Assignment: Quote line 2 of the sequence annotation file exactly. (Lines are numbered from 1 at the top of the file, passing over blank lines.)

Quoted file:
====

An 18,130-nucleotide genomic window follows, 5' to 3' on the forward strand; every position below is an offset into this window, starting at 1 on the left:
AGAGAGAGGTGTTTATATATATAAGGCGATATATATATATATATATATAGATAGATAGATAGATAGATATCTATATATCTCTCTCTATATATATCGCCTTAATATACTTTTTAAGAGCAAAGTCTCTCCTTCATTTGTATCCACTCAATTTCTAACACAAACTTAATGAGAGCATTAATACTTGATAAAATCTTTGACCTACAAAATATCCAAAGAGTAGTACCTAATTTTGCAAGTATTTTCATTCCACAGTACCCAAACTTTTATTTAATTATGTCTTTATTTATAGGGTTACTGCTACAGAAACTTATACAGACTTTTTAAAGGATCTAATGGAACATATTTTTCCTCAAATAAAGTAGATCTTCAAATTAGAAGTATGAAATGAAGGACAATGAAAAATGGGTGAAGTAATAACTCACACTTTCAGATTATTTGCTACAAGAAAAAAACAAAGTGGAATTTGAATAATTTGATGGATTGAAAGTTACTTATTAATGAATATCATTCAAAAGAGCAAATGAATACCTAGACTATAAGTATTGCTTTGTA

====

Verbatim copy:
AGAGAGAGGTGTTTATATATATAAGGCGATATATATATATATATATATAGATAGATAGATAGATAGATATCTATATATCTCTCTCTATATATATCGCCTTAATATACTTTTTAAGAGCAAAGTCTCTCCTTCATTTGTATCCACTCAATTTCTAACACAAACTTAATGAGAGCATTAATACTTGATAAAATCTTTGACCTACAAAATATCCAAAGAGTAGTACCTAATTTTGCAAGTATTTTCATTCCACAGTACCCAAACTTTTATTTAATTATGTCTTTATTTATAGGGTTACTGCTACAGAAACTTATACAGACTTTTTAAAGGATCTAATGGAACATATTTTTCCTCAAATAAAGTAGATCTTCAAATTAGAAGTATGAAATGAAGGACAATGAAAAATGGGTGAAGTAATAACTCACACTTTCAGATTATTTGCTACAAGAAAAAAACAAAGTGGAATTTGAATAATTTGATGGATTGAAAGTTACTTATTAATGAATATCATTCAAAAGAGCAAATGAATACCTAGACTATAAGTATTGCTTTGTA